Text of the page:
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pinkdeedee is offline  
Location: Blackpool, UK
Joined: Jun 2017
Posts: 1
01-06-2017, 06:46 AM

UTI and urinary stones

Hi everyone
I'm looking for a little advice, I have a 5 year old yorkie x Lhasa who recently started with blood in her urine. It's not every time she goes just occasionally. We took her to the vets who had said she has urine crystals - dipstick showed pH 8, high protein and high blood. She's given us Marbocyl P 20 Mg tablets for 10days (which she does not like taking) since having the tablet she has become very sorry for herself and taking herself off into a different room and just curing up (normally she loves to sit with us and curl up next to us). She's also gone off her food and now won't even eat her favourite treats. The vet has said that if after 10 days of the antibiotics things haven't improved then it's looking like we'll need an x-ray or CT scan, just wondering if this is right? Also she's talking about a new diet (previously we've fed her boild chicken, rice and veg (she's very fussy with food and doesn't like conventionally dog food) we're wondering also if it's something we've done by giving her the chicken? (We also sometimes give her liver or a doggy topper as a treat) Tried having a look online but everything seems to contradict itself. Normally when she goes off her food we give her puppy milk (our go to food) but we don't know if this will cause more damage or not. Looking for some advice on what we should or shouldn't be feeding her or if there is anything else we can do. We're really worried about our princess.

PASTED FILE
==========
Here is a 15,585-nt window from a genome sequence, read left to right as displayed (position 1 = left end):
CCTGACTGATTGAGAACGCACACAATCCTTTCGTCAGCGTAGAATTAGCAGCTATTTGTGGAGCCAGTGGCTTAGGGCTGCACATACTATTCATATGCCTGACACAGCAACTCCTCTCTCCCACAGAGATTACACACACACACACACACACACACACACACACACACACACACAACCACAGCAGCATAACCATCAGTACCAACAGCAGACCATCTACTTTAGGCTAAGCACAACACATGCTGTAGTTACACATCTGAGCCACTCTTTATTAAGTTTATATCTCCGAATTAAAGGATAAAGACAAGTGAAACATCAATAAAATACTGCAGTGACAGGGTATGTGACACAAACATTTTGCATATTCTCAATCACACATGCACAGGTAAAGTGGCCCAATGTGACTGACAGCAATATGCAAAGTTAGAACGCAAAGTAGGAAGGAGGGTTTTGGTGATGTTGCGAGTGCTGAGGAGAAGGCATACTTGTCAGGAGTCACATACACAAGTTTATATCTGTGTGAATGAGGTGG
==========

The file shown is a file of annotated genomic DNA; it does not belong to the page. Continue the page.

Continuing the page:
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Dr. Dennis Thomas
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Dr. Dennis Thomas is offline  
Location: Spokane, WA USA
Joined: Dec 2016
Posts: 42
01-06-2017, 05:09 PM
Pretty simple advice here. If you go to the conventional vet route, the next step is to X-ray to see if there are bladder stones. Most vets should be able to do this by palpating the bladder with their hand, but nowadays we like to jump into taking X-rays as it helps pay the bills. If there are stones, they will likely advise to have them surgically removed where they will remove them and send them to the lab to be analyzed. Once they have the lab report they will recommend you feed a prescription diet for the rest of your pet's life. If the stones are struvites then it will likely prevent recurrence, if they are oxalates they will likely return. They might even recommend a supplement to acidify the urine since the ph was 8, which is too alkaline.

The other route is to go to a holistic vet that will focus on the problem from a different perspective, give some treatment/supplements to dissolve the crystals/stones and correct the underlying imbalances. They will suggest a wholesome, non-processed food that will be in the best interest of your pet and not put her on a commercial kibble that is likely linked to the problem in the first place.

Hope this helps. Good luck.
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